The Big Analysis: Burnley vs Watford

The Big Analysis: Burnley vs Watford

Monday night saw Sean Dyche take on his former team in Watford. Watford have been in fine form in recent weeks, impressing against a poor Manchester United side and beating West Ham in extraordinary circumstances – coming back from 2-0 down to win 4-2. So the 1,400 travelling Watford fans were in high spirits before the game with many expecting points, particularly against a Burnley side who had gone a disappointing four games on the bounce without a win.


Watford made one change to the team that beat Manchester United 3-1, with injured new recruit Daryl Janmaat missing out. His replacement, Nordin Amrabat, slotted into the right wing-back position of Watford’s 3-5-2.

Burnley made two changes from their last game, with Sam Vokes coming in for suspended Andre Gray upfront and new summer signing Jóhann Guðmunds­son coming in for Scott Arfield.


Watford easily beaten in the air


During the opening game of the season, Southampton’s equaliser came from a corner. Gillingham’s winner, too, came from a low cross that was bundled home. Two of the three goals Watford conceded at home to Arsenal came from crosses. West Ham scored from a corner and a cross and, finally, Zlatan Ibrahimović crossed in for Marcus Rashford to score last weekend.

So it was easy to see Dyche that had done his research on Watford and was focusing on getting Burnley to deliver crosses into the box from the wings whenever possible, with an incredible 23 crosses attempted. It worked, with Burnley looking dangerous whenever a cross came in, and both goals coming from the situations mentioned above.

Troy Deeney said in his post-match that Watford were “bullied all over the pitch” – and he was right. Burnley implemented a very compact midfield press to pressurise the Watford back-line into eventually pumping the ball long, which was very effective, then winning the header and regaining possession – which would then be pumped into the Watford half where the Burnley attack was far superior in the air, winning every first and second ball. This was reflected in the statistics with an incredible 66 aerial duels throughout the match compared to the average for the Premier League over the weekend which was only 29 aerial duels per game.

This was reflected in the statistics, with an incredible 66 aerial duels throughout the match compared to the average for the Premier League over the weekend which was only 29 aerial duels per game.


In the above picture you can see Burnley’s midfield is compact on one side of the pitch to stop Miguel Britos being able to play through the lines into the Watford midfield, leaving his only option to pass back to Gomes in the Watford goa; or another of the back three – the Burnley midfield then shuffling across to stifle any attempt to play through.

It’s hard to break-down exactly why Watford are suffering from this as all of the goals conceded have been slightly different, whether it’s the wing-back not blocking or being able to stop the cross coming in, the centre-back not tracking a run, or the goalkeeper not doing well enough. They did, however, look much better when they switched formation to a fluid 4-4-2.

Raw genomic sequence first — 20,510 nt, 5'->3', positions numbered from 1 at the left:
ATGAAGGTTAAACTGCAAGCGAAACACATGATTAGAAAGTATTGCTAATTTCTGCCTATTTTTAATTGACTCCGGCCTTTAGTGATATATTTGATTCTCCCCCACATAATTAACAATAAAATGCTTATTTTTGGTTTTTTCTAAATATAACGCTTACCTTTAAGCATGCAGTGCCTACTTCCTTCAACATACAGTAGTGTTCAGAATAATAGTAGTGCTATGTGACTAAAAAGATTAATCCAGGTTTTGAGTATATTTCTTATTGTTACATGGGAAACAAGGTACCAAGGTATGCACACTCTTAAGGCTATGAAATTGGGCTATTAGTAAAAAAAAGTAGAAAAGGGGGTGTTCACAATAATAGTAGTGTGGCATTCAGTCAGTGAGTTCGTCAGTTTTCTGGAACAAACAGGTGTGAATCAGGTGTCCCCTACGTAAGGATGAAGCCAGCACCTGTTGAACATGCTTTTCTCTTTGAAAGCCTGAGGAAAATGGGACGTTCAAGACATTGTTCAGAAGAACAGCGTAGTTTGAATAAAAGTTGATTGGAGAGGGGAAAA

3-5-2 Watford’s undoing


Walter Mazzarri’s substitutions changed the game in favour of Watford, and they were looking dangerous towards the end of the game – but the damage had already been done. Isaac Success has looked a real livewire this season when he’s been bought off the bench and with Amrabat’s defensive vulnerabilities becoming obviously apparent (having spent most of his career as a striker and winger rather than a wing-back), it made sense for Watford to switch to a four-man defensive system.

While you have one man less in the box to defend against crosses, which is a big disadvantage – an argument that can be countered by the fact that it’s not currently working anyway – the players would most likely be in a better position to stop the crosses from happening in the first place. This would also help Watford’s build up play, with a creative threat in Success being allowed to thrive alongside Roberto Pereyra, who has been fantastic since signing from Juventus.


Burnley’s midfield masterclass


I mentioned above about how Burnley’s midfield defended, but it was how they attacked that really caught my eye. The central midfield trio of Hendrick, Defour and Marney easily out-muscled and out-played the Watford midfield of Capoué, Behrami and Pereyra. Hendrick was the most advanced of the three and was constantly in behind the Watford midfield ready to pick up the header down from Vokes whenever a ball was played over the top.


We see the ball marked with the blue line and the three Watford central midfielders underlined in red. Despite Vokes being man-marked, there’s no Watford player close to Hendrick, who has got in behind the Watford midfield to challenge for the second ball. This happened time and time again, with Watford’s midfield being too adventurous going forward, leaving holes for the long ball to be played up the pitch.




Serious questions will be asked by Watford manager Mazzarri as his team have now conceded nine goals in just seven games from crosses or corners. A switch in formation looks to be the answer and I wouldn’t be surprised if that change were to happen against Bournemouth.

Burnley are looking good, with the signings of Defour and Hendrick a real statement of intent on wanting to stay in the division; while the football isn’t always pretty, only results matter and if Burnley can lure in some other teams to fall into the same trap then they’ll have a strong chance of staying in the Premier League.

By Stuart Reid. Follow @From_The_Wing

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